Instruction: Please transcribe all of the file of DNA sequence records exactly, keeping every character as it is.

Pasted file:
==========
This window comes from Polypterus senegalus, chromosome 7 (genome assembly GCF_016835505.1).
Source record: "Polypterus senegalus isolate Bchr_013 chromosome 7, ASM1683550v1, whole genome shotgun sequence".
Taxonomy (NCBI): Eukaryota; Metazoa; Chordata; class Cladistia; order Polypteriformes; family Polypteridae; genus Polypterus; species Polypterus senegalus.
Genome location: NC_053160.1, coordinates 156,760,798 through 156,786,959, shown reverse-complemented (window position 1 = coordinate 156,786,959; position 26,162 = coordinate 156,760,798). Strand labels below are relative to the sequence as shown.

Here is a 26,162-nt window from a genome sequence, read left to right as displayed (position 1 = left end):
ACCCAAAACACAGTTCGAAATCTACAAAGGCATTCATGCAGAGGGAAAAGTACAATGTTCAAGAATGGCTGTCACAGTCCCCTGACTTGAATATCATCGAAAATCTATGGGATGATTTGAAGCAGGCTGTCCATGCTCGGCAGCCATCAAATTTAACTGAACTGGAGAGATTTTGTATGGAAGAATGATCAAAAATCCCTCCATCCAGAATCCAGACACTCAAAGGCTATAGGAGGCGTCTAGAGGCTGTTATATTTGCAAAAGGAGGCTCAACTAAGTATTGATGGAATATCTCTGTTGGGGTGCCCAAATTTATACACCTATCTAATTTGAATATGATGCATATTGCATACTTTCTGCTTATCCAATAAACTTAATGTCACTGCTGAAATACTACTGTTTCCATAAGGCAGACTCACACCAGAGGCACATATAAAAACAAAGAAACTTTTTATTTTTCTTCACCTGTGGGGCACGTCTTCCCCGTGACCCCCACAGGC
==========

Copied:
This window comes from Polypterus senegalus, chromosome 7 (genome assembly GCF_016835505.1).
Source record: "Polypterus senegalus isolate Bchr_013 chromosome 7, ASM1683550v1, whole genome shotgun sequence".
Taxonomy (NCBI): Eukaryota; Metazoa; Chordata; class Cladistia; order Polypteriformes; family Polypteridae; genus Polypterus; species Polypterus senegalus.
Genome location: NC_053160.1, coordinates 156,760,798 through 156,786,959, shown reverse-complemented (window position 1 = coordinate 156,786,959; position 26,162 = coordinate 156,760,798). Strand labels below are relative to the sequence as shown.

Here is a 26,162-nt window from a genome sequence, read left to right as displayed (position 1 = left end):
ACCCAAAACACAGTTCGAAATCTACAAAGGCATTCATGCAGAGGGAAAAGTACAATGTTCAAGAATGGCTGTCACAGTCCCCTGACTTGAATATCATCGAAAATCTATGGGATGATTTGAAGCAGGCTGTCCATGCTCGGCAGCCATCAAATTTAACTGAACTGGAGAGATTTTGTATGGAAGAATGATCAAAAATCCCTCCATCCAGAATCCAGACACTCAAAGGCTATAGGAGGCGTCTAGAGGCTGTTATATTTGCAAAAGGAGGCTCAACTAAGTATTGATGGAATATCTCTGTTGGGGTGCCCAAATTTATACACCTATCTAATTTGAATATGATGCATATTGCATACTTTCTGCTTATCCAATAAACTTAATGTCACTGCTGAAATACTACTGTTTCCATAAGGCAGACTCACACCAGAGGCACATATAAAAACAAAGAAACTTTTTATTTTTCTTCACCTGTGGGGCACGTCTTCCCCGTGACCCCCACAGGC